Physiological and fatigue responses associated with male and mixed-gender ultimate frisbee game play

Aaron T. Scanlan, Crystal O. Kean, Brendan J. Humphries, Vincent J. Dalbo

Research output: Contribution to journalArticlepeer-review

9 Citations (Scopus)


The aims of this study were to describe the physiological and fatigue responses associated with indoor Ultimate Frisbee game play, compare exercise intensities attained to current activity guidelines, and compare responses between male and mixed-gender game formats. A between-subjects (game format) repeated-measures (time points) observational experimental design was used. Subjects competed in male (n 10; age: 26.3 ± 7.6 years) or mixed-gender (males: n 4; 28.5 ± 5.7 years; females: n 6; 28.3 ± 8.1 years) indoor Ultimate Frisbee game play. Games consisted of 10-minute halves, with heart rate (HR), blood lactate concentration ([BLa - ]), rating of perceived exertion, and 5-m and 20-m sprint times measured. Durations spent in HR-derived intensity zones and sprint decrements were calculated across games. Mixed-gender game play produced significantly (p ≤ 0.05) higher relative HR (94.3 ± 5.1% vs. 89.6 ± 4.8% HR max) and [BLa - ] (8.31 ± 2.22 mmol·L -1 vs. 4.68 ± 1.89 mmol·L -1) than male game play. Significantly (p ≤ 0.05) longer durations were spent at vigorous (male: 60.2 ± 26.1%; mixed-gender: 36.8 ± 34.8%) and near-maximal (male: 31.6 ± 27.6%; mixed-gender: 58.6 ± 37.7%) exercise intensities than moderate (3.9-7.2%), light (0.7-1.0%), and very light (0-0.1%) intensities in both formats. Limited physiological and sprint fatigue was apparent across games. Subjects primarily performed at vigorous and near-maximal intensities during Ultimate Frisbee. The greater physiological demands encountered during mixed-gender game play might be attributed to underlying gender-mediated cardiovascular differences. These findings support the efficacy of Ultimate Frisbee as a prescriptive exercise tool for health benefit.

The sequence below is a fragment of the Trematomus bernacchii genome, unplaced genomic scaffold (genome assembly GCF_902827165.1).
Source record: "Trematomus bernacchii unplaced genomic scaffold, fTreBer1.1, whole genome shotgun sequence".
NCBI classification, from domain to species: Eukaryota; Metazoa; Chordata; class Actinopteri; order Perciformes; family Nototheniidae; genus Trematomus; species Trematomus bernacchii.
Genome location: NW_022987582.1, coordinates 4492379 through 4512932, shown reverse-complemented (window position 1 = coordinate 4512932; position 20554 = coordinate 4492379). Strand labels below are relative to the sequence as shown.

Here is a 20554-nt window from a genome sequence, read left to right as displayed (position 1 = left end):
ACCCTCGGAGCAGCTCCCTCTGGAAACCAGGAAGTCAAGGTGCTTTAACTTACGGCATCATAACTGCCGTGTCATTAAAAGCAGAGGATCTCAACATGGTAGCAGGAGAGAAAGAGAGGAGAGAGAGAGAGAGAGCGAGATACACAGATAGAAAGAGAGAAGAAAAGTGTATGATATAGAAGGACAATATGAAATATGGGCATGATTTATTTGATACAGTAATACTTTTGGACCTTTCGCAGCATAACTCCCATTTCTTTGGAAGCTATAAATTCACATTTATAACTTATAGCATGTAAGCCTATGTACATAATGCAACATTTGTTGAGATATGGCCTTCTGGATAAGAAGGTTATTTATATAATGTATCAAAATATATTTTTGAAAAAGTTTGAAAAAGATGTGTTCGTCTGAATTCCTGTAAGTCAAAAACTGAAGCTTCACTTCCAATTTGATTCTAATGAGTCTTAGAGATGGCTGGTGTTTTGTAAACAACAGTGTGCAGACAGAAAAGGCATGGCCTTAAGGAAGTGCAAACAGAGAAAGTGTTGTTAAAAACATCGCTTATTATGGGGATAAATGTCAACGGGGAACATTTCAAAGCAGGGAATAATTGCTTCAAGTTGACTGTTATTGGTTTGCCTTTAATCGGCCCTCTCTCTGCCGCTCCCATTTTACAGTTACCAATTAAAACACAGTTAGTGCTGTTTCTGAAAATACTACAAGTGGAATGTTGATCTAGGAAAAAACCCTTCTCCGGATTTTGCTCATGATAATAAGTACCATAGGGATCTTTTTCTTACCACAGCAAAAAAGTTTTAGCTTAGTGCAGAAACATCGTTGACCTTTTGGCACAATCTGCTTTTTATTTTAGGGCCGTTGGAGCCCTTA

Original languageEnglish
Pages (from-to)2600-2607
Number of pages8
JournalJournal of Strength and Conditioning Research
Issue number9
Publication statusPublished - 8 Sept 2015
Externally publishedYes


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